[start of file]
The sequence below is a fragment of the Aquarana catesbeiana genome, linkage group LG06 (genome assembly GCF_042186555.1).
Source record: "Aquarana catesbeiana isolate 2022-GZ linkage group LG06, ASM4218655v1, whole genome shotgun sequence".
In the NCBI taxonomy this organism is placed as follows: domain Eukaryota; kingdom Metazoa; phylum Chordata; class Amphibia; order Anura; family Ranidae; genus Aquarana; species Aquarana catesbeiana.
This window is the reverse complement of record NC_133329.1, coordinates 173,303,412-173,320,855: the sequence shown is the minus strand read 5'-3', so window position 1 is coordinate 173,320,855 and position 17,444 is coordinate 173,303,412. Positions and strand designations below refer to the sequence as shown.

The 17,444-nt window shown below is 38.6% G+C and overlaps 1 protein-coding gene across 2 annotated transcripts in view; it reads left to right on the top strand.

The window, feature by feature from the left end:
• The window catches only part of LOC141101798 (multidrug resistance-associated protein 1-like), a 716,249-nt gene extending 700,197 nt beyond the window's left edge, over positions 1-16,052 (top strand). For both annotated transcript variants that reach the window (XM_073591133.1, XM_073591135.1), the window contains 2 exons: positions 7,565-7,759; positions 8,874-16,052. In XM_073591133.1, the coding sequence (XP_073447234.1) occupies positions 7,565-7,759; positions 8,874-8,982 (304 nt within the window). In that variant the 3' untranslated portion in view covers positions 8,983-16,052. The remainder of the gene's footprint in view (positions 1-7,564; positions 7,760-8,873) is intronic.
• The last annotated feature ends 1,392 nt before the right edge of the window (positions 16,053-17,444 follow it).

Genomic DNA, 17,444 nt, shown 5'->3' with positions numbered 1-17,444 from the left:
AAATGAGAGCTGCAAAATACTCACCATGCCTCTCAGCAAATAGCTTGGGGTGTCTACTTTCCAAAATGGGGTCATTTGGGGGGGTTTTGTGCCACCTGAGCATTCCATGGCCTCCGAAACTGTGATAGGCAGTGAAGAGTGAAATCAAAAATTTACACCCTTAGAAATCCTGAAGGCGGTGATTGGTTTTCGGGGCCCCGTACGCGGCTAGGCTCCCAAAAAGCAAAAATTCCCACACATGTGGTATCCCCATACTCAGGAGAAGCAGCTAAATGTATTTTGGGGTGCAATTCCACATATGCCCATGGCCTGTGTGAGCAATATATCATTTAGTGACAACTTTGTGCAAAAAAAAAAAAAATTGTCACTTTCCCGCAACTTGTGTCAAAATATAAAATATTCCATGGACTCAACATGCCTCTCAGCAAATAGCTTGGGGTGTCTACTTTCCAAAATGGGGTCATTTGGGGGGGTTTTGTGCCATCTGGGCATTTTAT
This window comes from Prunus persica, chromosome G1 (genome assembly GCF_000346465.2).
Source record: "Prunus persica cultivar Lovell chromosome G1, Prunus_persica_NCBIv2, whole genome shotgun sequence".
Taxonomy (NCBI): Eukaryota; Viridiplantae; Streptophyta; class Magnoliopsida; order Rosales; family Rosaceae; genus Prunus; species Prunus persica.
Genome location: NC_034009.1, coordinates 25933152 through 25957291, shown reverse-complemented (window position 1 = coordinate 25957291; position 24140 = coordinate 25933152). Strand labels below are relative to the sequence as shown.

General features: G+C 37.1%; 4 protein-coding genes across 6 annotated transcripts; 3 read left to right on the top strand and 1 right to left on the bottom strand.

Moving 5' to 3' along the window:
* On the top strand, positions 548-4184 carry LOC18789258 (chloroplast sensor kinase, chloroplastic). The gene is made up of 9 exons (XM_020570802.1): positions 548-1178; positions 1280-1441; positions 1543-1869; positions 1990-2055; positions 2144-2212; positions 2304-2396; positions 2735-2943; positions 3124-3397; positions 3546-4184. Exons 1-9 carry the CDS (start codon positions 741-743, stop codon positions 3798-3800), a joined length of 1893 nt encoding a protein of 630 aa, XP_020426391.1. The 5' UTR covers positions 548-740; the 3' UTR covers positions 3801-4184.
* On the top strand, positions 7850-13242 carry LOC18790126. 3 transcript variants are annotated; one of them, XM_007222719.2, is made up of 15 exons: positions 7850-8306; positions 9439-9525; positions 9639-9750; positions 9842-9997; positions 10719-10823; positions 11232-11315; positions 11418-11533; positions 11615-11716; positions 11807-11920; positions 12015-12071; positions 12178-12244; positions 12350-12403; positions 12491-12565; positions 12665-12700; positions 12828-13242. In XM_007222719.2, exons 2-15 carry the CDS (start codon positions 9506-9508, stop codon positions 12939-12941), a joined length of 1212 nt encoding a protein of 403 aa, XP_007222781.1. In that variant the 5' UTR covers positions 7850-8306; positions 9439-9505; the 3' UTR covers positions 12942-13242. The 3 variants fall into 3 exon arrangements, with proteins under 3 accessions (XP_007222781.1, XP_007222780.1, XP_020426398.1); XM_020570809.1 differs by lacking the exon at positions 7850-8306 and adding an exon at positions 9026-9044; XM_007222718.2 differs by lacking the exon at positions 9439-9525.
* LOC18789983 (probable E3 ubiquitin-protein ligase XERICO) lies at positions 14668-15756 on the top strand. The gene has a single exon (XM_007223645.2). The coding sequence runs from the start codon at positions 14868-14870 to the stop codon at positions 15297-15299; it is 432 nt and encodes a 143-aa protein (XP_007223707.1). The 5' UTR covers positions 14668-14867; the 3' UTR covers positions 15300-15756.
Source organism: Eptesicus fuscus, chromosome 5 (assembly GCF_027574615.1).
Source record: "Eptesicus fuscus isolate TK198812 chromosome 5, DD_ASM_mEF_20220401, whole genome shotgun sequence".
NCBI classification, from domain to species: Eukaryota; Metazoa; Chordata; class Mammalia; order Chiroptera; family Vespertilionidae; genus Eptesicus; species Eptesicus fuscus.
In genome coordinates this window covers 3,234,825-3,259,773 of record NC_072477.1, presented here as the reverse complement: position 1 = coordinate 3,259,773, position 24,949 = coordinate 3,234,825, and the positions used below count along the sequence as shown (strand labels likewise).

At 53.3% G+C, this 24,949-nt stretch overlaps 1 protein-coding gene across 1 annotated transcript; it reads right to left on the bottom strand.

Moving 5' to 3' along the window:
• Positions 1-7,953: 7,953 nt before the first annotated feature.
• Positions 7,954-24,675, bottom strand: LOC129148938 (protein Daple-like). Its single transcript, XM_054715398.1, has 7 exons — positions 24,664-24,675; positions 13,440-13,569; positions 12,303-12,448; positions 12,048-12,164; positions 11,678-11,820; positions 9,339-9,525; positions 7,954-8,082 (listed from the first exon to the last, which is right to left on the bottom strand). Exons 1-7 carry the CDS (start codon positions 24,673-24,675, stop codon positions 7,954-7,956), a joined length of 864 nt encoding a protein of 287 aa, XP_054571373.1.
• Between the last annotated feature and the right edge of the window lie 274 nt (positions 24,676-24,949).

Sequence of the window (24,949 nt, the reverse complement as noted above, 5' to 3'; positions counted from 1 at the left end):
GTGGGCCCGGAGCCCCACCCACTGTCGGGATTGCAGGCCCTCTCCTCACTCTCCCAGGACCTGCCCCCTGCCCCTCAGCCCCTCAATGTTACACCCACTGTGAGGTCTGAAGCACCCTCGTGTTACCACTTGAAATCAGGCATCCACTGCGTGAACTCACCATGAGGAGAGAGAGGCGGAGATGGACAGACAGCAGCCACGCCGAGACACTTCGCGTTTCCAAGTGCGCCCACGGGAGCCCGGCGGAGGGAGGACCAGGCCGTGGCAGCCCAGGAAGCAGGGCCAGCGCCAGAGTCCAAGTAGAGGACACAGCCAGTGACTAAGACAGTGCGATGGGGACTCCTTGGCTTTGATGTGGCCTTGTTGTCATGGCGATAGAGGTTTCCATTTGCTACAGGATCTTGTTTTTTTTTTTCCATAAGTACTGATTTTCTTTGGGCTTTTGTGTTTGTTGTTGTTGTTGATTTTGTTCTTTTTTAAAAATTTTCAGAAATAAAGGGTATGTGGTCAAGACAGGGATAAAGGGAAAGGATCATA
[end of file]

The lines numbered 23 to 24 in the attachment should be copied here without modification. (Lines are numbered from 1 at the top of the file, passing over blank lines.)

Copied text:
In genome coordinates this window covers 3,234,825-3,259,773 of record NC_072477.1, presented here as the reverse complement: position 1 = coordinate 3,259,773, position 24,949 = coordinate 3,234,825, and the positions used below count along the sequence as shown (strand labels likewise).

At 53.3% G+C, this 24,949-nt stretch overlaps 1 protein-coding gene across 1 annotated transcript; it reads right to left on the bottom strand.